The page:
Thomas Moriarty arranged an experiment in which innocent persons would be practically accused of stealing. The experimental aide would stand behind an adult businessman making a call in a phone booth in Grand Central Station; when the call was completed the aid would play out the following script: “Excuse me, I was here a few minutes ago I left my ring on the counter under the phone. Did you find it?” Of course, all subjects replied, “No.”
The aide would then say, “I've got to find it. Are you sure you didn't see it? Sometimes people pick things up without thinking about it. Again, subjects would deny having seen the ring. Then the aid would ask, “Would you empty your pockets?”
The Investigators wondered how many people would comply with such an overbearing request, one which amounts to an allegation of petty thievery. The compliance rate was 80 percent: four of every five adult males essentially submitted to a search by emptying their pockets. The percentages were even higher in laboratory experiments. And even when a “disinterested bystander” said to the aide. “You’ve got no right to ask him to empty his pockets,” the subjects still complied.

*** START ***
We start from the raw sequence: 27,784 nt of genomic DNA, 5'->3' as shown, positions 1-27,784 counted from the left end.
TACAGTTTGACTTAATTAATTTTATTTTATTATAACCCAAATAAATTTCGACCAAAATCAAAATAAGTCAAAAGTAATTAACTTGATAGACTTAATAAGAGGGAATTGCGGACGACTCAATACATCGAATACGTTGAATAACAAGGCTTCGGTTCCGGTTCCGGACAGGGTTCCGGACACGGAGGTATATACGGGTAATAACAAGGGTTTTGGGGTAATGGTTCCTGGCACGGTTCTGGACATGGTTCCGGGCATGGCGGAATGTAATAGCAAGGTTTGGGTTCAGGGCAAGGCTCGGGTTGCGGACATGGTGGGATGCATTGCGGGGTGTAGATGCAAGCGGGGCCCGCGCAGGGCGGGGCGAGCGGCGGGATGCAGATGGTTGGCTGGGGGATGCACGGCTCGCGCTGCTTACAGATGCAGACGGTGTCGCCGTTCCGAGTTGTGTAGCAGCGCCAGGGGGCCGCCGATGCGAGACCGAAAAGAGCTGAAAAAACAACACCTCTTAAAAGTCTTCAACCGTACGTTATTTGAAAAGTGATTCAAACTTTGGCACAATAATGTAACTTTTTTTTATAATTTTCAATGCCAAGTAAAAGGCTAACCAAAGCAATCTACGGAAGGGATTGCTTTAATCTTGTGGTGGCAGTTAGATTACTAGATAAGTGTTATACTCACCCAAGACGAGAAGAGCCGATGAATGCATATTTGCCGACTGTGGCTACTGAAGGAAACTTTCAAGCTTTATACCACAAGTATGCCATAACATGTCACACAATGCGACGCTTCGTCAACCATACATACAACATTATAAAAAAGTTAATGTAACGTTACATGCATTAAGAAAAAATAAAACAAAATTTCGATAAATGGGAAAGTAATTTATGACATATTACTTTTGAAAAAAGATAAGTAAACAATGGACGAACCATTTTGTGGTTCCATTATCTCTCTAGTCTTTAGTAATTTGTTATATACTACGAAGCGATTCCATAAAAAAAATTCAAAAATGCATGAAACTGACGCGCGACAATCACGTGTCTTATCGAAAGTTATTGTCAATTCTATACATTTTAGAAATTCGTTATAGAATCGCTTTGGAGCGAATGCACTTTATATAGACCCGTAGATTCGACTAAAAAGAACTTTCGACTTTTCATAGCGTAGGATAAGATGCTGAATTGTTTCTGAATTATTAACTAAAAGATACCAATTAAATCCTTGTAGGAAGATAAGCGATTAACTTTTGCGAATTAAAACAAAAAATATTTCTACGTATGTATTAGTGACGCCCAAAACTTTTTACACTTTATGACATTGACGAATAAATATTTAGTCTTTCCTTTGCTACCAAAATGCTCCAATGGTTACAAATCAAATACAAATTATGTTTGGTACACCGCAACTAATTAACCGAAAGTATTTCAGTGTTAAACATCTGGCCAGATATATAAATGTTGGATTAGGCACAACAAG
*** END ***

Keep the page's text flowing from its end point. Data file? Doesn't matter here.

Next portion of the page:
Such studies show how prevalent passivity is. It is alarming that so few people are willing to stand up for their rights when they are being put upon and clearly annoyed. Apparently, most of us would rather not get into a hassle about anything, especially with a stranger. The slogan is: Don’t make waves.
Sharon and Gordon Bower, Asserting Yourself